The 24th March will be commemorated as National Day of Remembrance of Poles who saved Jews Under German Occupation. The day is connected with the tragic fate of the Ulma family and that of the Jews whom they were hiding in Markowa in the Rzeszów region. In 1944, as the result of being denounced, they were murdered by the Germans. This year marks seventy seven years since that event.
This public holiday, whose purpose is to commemorate all those who risked their lives to help Jews during the German occupation, was established by the Polish President, Andrzej Duda, in 2018.
“In tribute to Polish Citizens – heroes, who, in acts of heroic courage, unparalleled bravery, compassion and solidarity, faithful to the highest of ethical values, in accordance with Christian mercy and the ethos of the sovereign Republic of Poland, saved their Jewish neighbours from the Holocaust which was planned and implemented by the German occupiers” – the introduction to the Act signed by the President.
The date chosen refers to the tragic story of Józef and Wiktoria Ulma, their six children and the eight Jews who, for almost two years, were hidden by the Ulma family in the attic of their home in Markowa. It was 77 years ago, on 24th March 1944, that the Germans murdered the Polish family and the hidden Jews. The executions, carried out in front of the Ulma house, was the result of being denounced by a Polish “Blue” policeman.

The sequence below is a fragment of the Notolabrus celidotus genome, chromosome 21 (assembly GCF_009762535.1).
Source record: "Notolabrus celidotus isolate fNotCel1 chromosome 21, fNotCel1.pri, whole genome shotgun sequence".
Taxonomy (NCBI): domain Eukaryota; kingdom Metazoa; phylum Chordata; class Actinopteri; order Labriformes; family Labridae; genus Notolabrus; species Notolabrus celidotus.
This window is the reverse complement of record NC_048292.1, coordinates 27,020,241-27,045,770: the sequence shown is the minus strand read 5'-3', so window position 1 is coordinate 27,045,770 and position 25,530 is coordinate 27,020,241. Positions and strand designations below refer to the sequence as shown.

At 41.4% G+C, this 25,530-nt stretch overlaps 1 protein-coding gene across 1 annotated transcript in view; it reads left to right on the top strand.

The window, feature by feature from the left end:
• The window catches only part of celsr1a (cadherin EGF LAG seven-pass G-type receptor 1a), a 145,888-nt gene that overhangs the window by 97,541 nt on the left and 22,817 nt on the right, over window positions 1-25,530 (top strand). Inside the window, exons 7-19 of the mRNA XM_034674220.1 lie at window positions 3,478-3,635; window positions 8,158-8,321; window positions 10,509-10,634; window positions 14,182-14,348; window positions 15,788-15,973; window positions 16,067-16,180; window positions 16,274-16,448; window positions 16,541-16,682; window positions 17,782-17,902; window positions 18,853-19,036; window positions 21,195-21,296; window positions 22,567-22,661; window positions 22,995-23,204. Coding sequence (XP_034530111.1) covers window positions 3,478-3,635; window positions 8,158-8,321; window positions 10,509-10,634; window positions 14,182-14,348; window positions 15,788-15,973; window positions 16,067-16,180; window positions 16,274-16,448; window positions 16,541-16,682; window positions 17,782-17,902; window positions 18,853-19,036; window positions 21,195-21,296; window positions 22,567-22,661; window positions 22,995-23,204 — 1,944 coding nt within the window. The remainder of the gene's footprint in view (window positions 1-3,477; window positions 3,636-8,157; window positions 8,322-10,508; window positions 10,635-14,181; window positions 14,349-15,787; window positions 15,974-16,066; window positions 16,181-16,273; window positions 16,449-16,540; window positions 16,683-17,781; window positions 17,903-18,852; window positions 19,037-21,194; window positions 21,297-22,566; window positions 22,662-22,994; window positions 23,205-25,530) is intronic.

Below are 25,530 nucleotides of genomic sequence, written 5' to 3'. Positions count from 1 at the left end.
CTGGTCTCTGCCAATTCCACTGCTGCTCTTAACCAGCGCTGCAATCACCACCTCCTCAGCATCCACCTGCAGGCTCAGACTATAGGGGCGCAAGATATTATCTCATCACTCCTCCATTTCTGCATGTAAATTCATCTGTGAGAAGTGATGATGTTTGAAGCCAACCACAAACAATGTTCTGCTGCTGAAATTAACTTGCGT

POLIN Museum commemorates Poles who rescued Jews during the Holocaust on its Polish Righteous Portal (www.righteous.pl). We present almost 1,000 stories of rescue and, discussing in detail the differentiation of attitudes towards Jews during the Holocaust. Every year, on the occasion of the National Day of Remembrance, we present stories of Poles, affected by the worst of German repression – the death penalty for helping Jews.
This year, we supplemented the catalog of stories of repressed people with a new story on the crime in Nowy Bidaczów near Biłgoraj (Lubelskie Province), where on 19th December 1942, Jan and Maria Wróbel were brutally murdered by the Germans, together with the three-member Jewish family whom they were hiding.